Another way to lessen the post-cycle “crash” is to first replace testosterone cypionate with a milder anabolic such as nandrolone decanoate or methenolone enanthate. The new steroid would be administered alone for one to two more months, at a dosage of 200-400 mg per week. In this “stepping down” procedure the user is attempting to eliminate the watery bulk of a testosterone-based drug while simultaneously preserving the solid muscularity underneath. This practice can prove to be effective, even if mainly for psychological reasons (some may view it as simply dividing the crash into water and hormonal stages). Testosterone-stimulating drugs are still typically used at the conclusion of therapy, as endogenous testosterone production will not rebound during the administration of nandrolone decanoate or methenolone enanthate.
The above side effects are not inclusive. For more detailed discussion of potential side effects, see the Steroid Side Effects section of this book.
To treat low testosterone levels, the prescribing guidelines for testosterone cypionate call for a dosage of 50-400 mg every two to four weeks. Although active in the body for a longer time, testosterone cypionate is usually injected on a weekly basis for physique- or performance-enhancing purposes. The usual dosage is in the range of 200-600 mg per week, taken in cycles 6 to 12 weeks in length. This level is sufficient for most users to notice exceptional gains in muscle size and strength.
Testosterone is usually incorporated into bulking phases of training, when added water retention will be of little consequence, the user more concerned with raw mass than definition. Some do incorporate the drug into cutting cycles as well, but typically in lower doses (100- 200 mg per week) and/or when accompanied by an aromatase inhibitor to keep estrogen levels under control. Testosterone cypionate is a very effective anabolic drug, and is often used alone with great benefit. Some, however, find a need to stack it with other anabolic/androgenic steroids for a stronger effect, in which case an additional 200-400 mg per week of boldenone undecylenate, methenolone enanthate, or nandrolone decanoate should provide substantial results with no significant hepatotoxicity. Testosterone is ultimately very versatile, and can be combined with many other anabolic/androgenic steroids to tailor the desired effect.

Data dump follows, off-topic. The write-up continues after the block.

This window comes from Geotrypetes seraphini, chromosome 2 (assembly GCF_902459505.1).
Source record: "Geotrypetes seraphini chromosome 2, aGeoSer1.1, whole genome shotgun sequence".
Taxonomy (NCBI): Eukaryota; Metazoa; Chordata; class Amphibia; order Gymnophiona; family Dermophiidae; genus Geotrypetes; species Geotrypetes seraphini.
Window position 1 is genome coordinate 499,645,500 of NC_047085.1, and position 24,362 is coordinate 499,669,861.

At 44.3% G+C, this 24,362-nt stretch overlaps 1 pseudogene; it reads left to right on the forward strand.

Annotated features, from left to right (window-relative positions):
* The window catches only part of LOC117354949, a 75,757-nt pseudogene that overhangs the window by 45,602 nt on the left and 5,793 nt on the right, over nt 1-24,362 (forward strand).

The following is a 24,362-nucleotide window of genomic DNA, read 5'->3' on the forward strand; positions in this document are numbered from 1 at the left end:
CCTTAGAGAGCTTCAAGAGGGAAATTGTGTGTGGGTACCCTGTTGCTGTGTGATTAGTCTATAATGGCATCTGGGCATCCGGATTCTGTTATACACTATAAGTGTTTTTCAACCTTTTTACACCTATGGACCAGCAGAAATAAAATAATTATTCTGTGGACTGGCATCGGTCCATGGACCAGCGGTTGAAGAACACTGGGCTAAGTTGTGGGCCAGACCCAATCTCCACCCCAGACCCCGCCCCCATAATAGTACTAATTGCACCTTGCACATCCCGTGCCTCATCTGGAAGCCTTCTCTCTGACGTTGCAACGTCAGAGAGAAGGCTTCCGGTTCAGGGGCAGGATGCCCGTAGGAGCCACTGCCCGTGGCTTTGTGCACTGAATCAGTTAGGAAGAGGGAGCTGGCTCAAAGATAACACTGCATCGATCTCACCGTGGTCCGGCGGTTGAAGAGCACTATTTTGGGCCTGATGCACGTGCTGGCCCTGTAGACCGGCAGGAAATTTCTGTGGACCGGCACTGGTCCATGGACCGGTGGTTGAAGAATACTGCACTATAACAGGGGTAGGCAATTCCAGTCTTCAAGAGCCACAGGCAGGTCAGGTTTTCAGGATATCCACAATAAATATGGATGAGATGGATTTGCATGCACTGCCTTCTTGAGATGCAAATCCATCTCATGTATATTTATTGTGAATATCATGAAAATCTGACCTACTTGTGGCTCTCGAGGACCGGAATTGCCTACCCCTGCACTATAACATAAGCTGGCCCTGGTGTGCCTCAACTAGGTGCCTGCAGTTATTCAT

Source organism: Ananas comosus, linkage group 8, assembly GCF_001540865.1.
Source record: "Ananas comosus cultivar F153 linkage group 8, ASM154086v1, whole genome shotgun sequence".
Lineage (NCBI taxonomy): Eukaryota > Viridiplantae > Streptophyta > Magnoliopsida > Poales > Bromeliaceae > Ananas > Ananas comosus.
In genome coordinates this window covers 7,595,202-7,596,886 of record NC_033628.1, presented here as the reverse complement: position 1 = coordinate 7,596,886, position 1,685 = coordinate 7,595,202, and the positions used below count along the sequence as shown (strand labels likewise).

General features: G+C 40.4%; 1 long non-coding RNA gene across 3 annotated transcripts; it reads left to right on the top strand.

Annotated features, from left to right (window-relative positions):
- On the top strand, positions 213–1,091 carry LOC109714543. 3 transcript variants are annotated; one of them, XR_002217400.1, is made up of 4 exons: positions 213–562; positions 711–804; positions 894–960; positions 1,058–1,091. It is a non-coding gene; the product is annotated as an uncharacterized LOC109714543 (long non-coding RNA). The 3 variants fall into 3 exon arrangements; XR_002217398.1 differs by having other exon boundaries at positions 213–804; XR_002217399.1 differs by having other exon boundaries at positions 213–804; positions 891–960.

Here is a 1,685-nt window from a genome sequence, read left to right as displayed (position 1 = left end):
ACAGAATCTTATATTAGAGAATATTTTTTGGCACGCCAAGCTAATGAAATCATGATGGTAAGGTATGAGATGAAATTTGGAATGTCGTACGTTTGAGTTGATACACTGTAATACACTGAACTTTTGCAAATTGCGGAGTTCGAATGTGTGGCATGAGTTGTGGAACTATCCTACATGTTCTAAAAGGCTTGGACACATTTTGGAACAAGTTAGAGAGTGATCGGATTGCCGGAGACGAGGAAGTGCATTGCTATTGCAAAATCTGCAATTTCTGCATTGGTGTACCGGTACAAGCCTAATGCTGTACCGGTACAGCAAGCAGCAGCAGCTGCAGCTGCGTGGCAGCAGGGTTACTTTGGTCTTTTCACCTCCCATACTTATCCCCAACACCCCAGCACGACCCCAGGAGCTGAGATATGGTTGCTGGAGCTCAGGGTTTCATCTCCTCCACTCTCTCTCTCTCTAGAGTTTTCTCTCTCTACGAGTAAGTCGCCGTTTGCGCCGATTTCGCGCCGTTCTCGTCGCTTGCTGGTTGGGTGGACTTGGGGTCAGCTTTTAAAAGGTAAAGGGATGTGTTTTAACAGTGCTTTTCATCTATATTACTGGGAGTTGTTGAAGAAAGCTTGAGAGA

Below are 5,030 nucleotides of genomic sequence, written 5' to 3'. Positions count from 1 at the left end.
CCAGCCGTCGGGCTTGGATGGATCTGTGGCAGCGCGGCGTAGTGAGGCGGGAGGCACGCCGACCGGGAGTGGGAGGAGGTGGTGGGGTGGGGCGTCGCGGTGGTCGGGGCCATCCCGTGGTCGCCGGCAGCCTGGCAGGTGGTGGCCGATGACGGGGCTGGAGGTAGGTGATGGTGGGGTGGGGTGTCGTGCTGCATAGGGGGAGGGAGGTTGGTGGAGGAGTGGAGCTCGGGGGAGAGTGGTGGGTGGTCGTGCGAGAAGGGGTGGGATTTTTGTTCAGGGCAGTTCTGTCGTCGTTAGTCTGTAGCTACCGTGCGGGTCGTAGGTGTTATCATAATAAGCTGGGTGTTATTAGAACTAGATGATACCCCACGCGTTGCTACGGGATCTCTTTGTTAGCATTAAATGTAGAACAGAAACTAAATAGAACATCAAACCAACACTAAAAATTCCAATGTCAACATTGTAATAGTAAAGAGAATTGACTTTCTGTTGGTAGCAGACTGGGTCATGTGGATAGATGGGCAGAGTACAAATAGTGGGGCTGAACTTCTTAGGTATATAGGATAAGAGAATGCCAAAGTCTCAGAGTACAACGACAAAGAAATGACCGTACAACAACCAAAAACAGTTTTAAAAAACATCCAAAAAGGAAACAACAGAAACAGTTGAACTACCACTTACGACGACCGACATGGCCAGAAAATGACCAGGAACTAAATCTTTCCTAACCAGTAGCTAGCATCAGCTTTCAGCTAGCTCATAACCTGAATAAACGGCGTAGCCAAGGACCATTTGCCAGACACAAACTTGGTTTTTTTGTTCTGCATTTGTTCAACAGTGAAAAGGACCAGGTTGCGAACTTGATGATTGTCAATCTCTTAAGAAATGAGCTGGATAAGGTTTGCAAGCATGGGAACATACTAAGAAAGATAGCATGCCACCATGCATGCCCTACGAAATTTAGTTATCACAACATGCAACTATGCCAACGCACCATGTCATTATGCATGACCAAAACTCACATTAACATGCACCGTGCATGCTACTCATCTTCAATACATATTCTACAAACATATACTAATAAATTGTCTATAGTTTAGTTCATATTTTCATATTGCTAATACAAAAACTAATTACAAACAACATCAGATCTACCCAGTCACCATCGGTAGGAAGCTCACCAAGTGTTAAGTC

While large doses are generally not advised, some bodybuilders have been known to use excessively high dosages of this drug (1,000 mg per week or more). This was much more common before the 1990’s, when cypionate vials were usually very cheap and easy to find. A “more is better” attitude is easy to justify when paying only $20 for a 10cc vial (today the typical price for a single injection). At dosages of 800-1000 mg per week or more, water retention will likely account for more of the additional weight gain than new muscle tissue. The practice of “megadosing” is inefficient (not to mention potentially dangerous), especially when we take into account the typical high cost of steroids today.
Testosterone cypionate is rarely used with women in clinical medicine. When applied, it is most often used as a secondary medication during inoperable breast cancer, when other therapies have failed to produce a desirable effect and suppression of ovarian function is necessary. Testosterone cypionate is not recommended for women for physique- or performance-enhancing purposes due to its strong androgenic nature, tendency to produce virilizing side effects, and slow-acting characteristics (making blood levels difficult to control).
Testosterone cypionate remains widely available as a prescription drug product. Its production is largely associated with American companies, although recently has been expanding into loosely regulated Asian markets that still cater to demand by bodybuilders and athletes.
Testosterone cypionate (in oil) can be positively identified with ROIDTEST™ Substance Tests B & D. Following recent market trends, we find that black market preparations labeled as testosterone cypionate have a moderate risk of containing no or substitute steroid ingredients.
451. Enzyme induction by oral testosterone. Johnsen SG, Kampmann JP, Bennet EP, Jorgensen F. 1976 Clin Pharmacol Ther 20:233-237.
452. High-density lipoprotein cholesterol is not decreased if an aromatizable androgen is administered. Friedl K, Hannan C et al. Metabolism 39(1) (1990):69-74.
453. Testosterone dose-response relationships in healthy young men. Bhasin S, Woodhouse L et al. Am J Physiol Endocrinol Metab 281 (2001):E1172-81.
454. The effects of varying doses of T on insulin sensitivity, plasma lipids, apolipoproteins, and C-reactive protein in healthy young men. Singh A, Hsia S, et al. J Clin Endocrinol Metab 87 (2002):136-43.